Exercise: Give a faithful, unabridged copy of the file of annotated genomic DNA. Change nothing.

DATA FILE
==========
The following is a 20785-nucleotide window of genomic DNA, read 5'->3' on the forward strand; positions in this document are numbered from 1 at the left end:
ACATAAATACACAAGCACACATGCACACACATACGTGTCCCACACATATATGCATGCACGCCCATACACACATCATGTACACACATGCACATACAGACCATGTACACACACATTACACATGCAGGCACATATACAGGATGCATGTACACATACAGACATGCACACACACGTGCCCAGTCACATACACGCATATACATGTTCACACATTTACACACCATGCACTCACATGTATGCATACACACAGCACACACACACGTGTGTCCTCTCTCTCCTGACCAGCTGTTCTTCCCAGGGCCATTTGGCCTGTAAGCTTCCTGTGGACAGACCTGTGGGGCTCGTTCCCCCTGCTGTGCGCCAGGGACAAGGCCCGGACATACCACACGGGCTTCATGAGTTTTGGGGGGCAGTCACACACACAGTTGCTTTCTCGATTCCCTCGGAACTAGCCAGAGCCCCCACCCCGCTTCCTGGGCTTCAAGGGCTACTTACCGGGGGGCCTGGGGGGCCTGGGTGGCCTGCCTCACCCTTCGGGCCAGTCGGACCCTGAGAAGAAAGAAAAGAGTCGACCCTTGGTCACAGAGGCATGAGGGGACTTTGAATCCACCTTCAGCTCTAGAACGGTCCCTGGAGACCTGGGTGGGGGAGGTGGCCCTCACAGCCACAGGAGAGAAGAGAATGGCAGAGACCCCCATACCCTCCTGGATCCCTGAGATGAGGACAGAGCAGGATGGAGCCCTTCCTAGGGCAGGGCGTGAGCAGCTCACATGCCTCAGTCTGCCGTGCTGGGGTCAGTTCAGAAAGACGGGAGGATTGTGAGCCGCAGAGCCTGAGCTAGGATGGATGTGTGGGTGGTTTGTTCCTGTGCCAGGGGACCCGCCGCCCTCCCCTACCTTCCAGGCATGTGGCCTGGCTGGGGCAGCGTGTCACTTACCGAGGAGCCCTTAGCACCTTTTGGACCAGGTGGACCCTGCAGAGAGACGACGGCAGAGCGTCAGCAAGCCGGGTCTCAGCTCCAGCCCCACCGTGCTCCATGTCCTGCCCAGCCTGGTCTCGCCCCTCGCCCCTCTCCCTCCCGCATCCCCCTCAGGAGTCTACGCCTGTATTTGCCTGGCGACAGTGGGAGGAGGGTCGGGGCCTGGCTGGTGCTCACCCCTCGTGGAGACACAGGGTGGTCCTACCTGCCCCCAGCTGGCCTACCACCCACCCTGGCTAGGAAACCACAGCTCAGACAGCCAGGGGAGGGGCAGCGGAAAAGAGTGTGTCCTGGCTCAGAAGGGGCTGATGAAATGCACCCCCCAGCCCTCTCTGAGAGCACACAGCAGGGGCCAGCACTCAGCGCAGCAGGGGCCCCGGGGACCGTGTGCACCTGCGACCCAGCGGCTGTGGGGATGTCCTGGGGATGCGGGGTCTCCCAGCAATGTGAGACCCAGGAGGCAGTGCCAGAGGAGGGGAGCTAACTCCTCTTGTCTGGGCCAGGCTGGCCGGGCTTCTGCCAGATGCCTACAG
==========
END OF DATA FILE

The following is a 20785-nucleotide window of genomic DNA, read 5'->3' on the forward strand; positions in this document are numbered from 1 at the left end:
ACATAAATACACAAGCACACATGCACACACATACGTGTCCCACACATATATGCATGCACGCCCATACACACATCATGTACACACATGCACATACAGACCATGTACACACACATTACACATGCAGGCACATATACAGGATGCATGTACACATACAGACATGCACACACACGTGCCCAGTCACATACACGCATATACATGTTCACACATTTACACACCATGCACTCACATGTATGCATACACACAGCACACACACACGTGTGTCCTCTCTCTCCTGACCAGCTGTTCTTCCCAGGGCCATTTGGCCTGTAAGCTTCCTGTGGACAGACCTGTGGGGCTCGTTCCCCCTGCTGTGCGCCAGGGACAAGGCCCGGACATACCACACGGGCTTCATGAGTTTTGGGGGGCAGTCACACACACAGTTGCTTTCTCGATTCCCTCGGAACTAGCCAGAGCCCCCACCCCGCTTCCTGGGCTTCAAGGGCTACTTACCGGGGGGCCTGGGGGGCCTGGGTGGCCTGCCTCACCCTTCGGGCCAGTCGGACCCTGAGAAGAAAGAAAAGAGTCGACCCTTGGTCACAGAGGCATGAGGGGACTTTGAATCCACCTTCAGCTCTAGAACGGTCCCTGGAGACCTGGGTGGGGGAGGTGGCCCTCACAGCCACAGGAGAGAAGAGAATGGCAGAGACCCCCATACCCTCCTGGATCCCTGAGATGAGGACAGAGCAGGATGGAGCCCTTCCTAGGGCAGGGCGTGAGCAGCTCACATGCCTCAGTCTGCCGTGCTGGGGTCAGTTCAGAAAGACGGGAGGATTGTGAGCCGCAGAGCCTGAGCTAGGATGGATGTGTGGGTGGTTTGTTCCTGTGCCAGGGGACCCGCCGCCCTCCCCTACCTTCCAGGCATGTGGCCTGGCTGGGGCAGCGTGTCACTTACCGAGGAGCCCTTAGCACCTTTTGGACCAGGTGGACCCTGCAGAGAGACGACGGCAGAGCGTCAGCAAGCCGGGTCTCAGCTCCAGCCCCACCGTGCTCCATGTCCTGCCCAGCCTGGTCTCGCCCCTCGCCCCTCTCCCTCCCGCATCCCCCTCAGGAGTCTACGCCTGTATTTGCCTGGCGACAGTGGGAGGAGGGTCGGGGCCTGGCTGGTGCTCACCCCTCGTGGAGACACAGGGTGGTCCTACCTGCCCCCAGCTGGCCTACCACCCACCCTGGCTAGGAAACCACAGCTCAGACAGCCAGGGGAGGGGCAGCGGAAAAGAGTGTGTCCTGGCTCAGAAGGGGCTGATGAAATGCACCCCCCAGCCCTCTCTGAGAGCACACAGCAGGGGCCAGCACTCAGCGCAGCAGGGGCCCCGGGGACCGTGTGCACCTGCGACCCAGCGGCTGTGGGGATGTCCTGGGGATGCGGGGTCTCCCAGCAATGTGAGACCCAGGAGGCAGTGCCAGAGGAGGGGAGCTAACTCCTCTTGTCTGGGCCAGGCTGGCCGGGCTTCTGCCAGATGCCTACAG